In addition to deformation and prestressing differing, the cross-section of the contact elements 11, 51 may also be selected as a function of the testing conditions for the component 18. The cross-sectional surface area of the contact element 51 is significantly larger than that of the contact element 11 a, this being the reason why the electrical resistance of the contact element 51 is less. The contact element 51 can thus be put to use for testing with higher current values and higher frequencies than for the contact element 11 a.

For contacting a relatively small terminal pad on the component 18 to be tested, the contact elements 11, 51 can be furnished with a tip provided at the end intended for contacting. This tip permits pin-point accurate contacting whilst making a large cross-sectional surface area of the contact element 11, 51 possible.

Referring now to FIGS. 24 and 25, there is illustrated in a magnified detail the mount 55 in the upper part 20. Shiftingly guided in the mount 55 is an upper end 54 of the contact element 11 in the direction of the arrow 16. The mount 55 comprises a somewhat larger diameter than the end 54 of the contact element. To prevent tilting, the mount 55 is flared downwards to the other end of the contact element

In the aspect as shown in FIG. 24, the end 54 protrudes beyond the upper side 25 of the upper part 20. This is why for contacting, a component 18 to be tested needs to be placed from above in the direction of the arrow 16 on the upper side, whereas in the aspect as shown in FIG. 25 the upper end 54 is retracted below the upper side 25. This enables a component 18 being tested to be simply shifted on the upper side 25 without requiring any movement of the component 18 in the direction of the arrow 16. As soon as the component 18 has assumed the desired contacting position, the prestress of the contact elements 11 is reduced. Due to this reduction in the prestress the ends 54 are moved upwards towards the upper side 25 and come into contact with the terminals of the component 18 to be tested. FIGS. 26 and 27 show in magnified detail how a lower end 53 of the contact elements 11 is clamped in place. In the aspect as shown in FIG. 26 the lower end 53 is clamped in place non-shiftable and rigidly located, whereas in the aspect as shown in FIG. 27 the contact element 11 can be moved articulatedly in the direction of the arrow 56 whilst being clamped in place non-shiftable.

In the aspect as shown in FIG. 26 this rigid location permits attaining higher prestressing than in the aspect as shown in FIG. 27. Depending on the dimensions of the contact elements 11 and the desired contact force, either the aspect as shown in FIG. 26 or that as shown in FIG. 27 is selected.

Referring now to FIGS. 28 to 30, there is illustrated a further aspect of a contacting device 60 in accordance with the invention. Provided between the upper part 20 and the lower part 21 are contact elements 61 each having two buckle locations 62. The upper buckle location 62 serves to provide support at the upper part 20 and the lower buckle location 62 for support at the lower part 21. The spacing between the buckle locations 62 is larger than the spacing between upper part 20 and lower part 21 in the final mounted position.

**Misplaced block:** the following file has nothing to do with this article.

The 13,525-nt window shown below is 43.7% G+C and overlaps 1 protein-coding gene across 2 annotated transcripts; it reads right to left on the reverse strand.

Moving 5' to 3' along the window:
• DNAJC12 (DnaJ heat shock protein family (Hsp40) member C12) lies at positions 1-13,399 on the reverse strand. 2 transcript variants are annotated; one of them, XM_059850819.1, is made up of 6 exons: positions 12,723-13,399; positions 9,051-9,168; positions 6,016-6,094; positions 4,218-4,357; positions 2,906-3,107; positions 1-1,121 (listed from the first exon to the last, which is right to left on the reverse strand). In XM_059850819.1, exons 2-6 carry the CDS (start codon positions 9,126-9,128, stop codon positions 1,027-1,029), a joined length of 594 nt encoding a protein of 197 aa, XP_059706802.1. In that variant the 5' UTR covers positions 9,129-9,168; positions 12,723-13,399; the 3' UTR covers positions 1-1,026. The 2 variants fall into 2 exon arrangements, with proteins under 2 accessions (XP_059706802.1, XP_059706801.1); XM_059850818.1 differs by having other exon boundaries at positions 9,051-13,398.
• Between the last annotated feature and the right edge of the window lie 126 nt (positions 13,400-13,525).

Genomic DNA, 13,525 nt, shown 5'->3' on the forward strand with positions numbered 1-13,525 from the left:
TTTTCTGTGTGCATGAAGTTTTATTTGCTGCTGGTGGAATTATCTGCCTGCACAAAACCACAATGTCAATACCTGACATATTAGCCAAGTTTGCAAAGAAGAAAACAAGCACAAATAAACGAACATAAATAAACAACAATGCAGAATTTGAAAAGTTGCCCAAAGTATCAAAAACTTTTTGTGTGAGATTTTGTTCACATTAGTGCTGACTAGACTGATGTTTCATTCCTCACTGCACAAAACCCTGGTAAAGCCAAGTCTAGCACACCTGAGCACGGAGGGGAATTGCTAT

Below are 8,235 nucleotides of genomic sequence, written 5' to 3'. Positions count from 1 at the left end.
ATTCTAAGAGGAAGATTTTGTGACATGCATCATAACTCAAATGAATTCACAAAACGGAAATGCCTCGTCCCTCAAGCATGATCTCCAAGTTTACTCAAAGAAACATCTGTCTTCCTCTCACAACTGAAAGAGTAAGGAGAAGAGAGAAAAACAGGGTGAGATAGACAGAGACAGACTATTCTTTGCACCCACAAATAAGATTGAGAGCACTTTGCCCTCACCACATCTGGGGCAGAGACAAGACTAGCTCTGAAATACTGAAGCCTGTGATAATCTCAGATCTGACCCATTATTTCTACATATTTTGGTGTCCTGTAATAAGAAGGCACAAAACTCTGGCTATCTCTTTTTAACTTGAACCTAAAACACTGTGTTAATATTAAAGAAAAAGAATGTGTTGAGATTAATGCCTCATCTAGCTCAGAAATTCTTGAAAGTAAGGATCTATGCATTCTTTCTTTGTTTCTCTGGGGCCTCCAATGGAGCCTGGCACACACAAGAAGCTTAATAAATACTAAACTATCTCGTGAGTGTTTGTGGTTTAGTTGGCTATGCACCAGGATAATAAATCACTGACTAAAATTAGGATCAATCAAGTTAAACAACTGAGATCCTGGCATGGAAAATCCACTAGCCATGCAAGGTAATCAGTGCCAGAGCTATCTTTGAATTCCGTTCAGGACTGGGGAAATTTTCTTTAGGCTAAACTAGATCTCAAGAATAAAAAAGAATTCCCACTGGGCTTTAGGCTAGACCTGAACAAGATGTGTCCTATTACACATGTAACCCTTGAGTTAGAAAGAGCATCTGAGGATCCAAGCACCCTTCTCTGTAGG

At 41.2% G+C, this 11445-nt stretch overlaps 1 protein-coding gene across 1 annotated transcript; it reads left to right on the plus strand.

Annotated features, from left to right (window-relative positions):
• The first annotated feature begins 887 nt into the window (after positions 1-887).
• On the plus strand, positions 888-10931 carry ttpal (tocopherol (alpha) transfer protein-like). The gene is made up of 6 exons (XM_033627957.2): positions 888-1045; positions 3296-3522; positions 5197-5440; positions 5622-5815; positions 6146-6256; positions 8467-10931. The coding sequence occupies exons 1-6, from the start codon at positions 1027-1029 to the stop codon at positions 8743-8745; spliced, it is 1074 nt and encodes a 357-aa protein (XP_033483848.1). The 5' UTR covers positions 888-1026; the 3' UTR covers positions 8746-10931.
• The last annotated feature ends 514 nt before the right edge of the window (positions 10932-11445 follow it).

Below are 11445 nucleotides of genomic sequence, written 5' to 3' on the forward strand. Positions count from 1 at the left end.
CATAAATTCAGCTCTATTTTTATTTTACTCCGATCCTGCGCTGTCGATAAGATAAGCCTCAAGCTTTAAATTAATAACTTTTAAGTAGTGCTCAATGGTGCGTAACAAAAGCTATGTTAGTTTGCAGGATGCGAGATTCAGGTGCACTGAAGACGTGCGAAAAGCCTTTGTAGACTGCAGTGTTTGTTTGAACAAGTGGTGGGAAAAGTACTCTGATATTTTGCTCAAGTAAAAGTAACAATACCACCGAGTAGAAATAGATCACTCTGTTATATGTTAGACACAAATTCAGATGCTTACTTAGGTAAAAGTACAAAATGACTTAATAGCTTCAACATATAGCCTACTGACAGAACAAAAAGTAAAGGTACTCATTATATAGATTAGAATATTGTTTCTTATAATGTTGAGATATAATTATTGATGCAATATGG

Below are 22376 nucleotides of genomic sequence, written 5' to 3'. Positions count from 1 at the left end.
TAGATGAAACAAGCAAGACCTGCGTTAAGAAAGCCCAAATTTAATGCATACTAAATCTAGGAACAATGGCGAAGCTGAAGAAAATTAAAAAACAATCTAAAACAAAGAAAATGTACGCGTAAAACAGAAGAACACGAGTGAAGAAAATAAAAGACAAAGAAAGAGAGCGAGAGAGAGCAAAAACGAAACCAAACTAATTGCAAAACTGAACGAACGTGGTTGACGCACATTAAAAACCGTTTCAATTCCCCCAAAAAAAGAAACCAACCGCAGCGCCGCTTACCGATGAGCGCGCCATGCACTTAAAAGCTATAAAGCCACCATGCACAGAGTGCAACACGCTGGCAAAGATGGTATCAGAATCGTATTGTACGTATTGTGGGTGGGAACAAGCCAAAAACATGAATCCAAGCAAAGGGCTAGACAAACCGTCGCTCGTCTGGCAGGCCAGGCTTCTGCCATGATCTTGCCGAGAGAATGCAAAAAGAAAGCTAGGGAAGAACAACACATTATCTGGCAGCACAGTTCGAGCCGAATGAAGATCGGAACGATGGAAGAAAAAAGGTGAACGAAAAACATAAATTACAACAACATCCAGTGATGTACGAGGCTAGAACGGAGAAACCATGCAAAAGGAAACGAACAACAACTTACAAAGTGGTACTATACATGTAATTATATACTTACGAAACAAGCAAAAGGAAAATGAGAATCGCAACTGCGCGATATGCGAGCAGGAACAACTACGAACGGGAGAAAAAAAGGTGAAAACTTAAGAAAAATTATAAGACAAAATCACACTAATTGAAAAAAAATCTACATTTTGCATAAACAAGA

Before assembly, the contact elements 61 are oriented between the buckle locations 62 in substantially a straight line from the lower part 21 to the upper part 20. As soon as the upper part 20 is moved into its final position in accordance with the direction of the arrow 16, the contact elements deform elastically into their position 61′ as shown in FIG. 29, they then being durably prestressed. In this aspect of the contacting device 60 the upper part 20 serves as the actuator for elastically prestressing the contact elements 61.

In this aspect the upper end 54 protrudes beyond the upper side 25 of the upper part 20, it—the same as in the other aspects of the contacting device 10, 30, 40—being shiftably guided substantially longitudinally in the direction of the arrow 16 in the mount 55.

This aspect of the contacting device 60 makes a simple configuration possible since no additional actuator is needed for prestressing. Instead, the desired prestress of the contact elements 61 is achieved by shifting the upper part 20 relative to the lower part 21 on mounting. For guiding the contact elements 61 and to ensure a defined bending deflection in the a specified direction, a separate component can be provided. This component does not need to be shiftable.

All aspects of the invention permit use of one-part contact elements 11, 51, 61 of very small cross-section. There is no need for a separate guidance, except for the mount 55 in the upper part 20, so that also the spacing between the contact elements 11, 51, 61 can be selected very small. Due to the contact elements 11, 51, 61 being prestressed in accordance with the invention, the desired contact force can now be maintained with high accuracy whilst achieving long life.

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Referenced by
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Classifications
U.S. Classification439/65
International ClassificationH05K7/10, G01R1/04
Cooperative ClassificationG01R1/0416, H05K7/1007
European ClassificationH05K7/10D, G01R1/04S1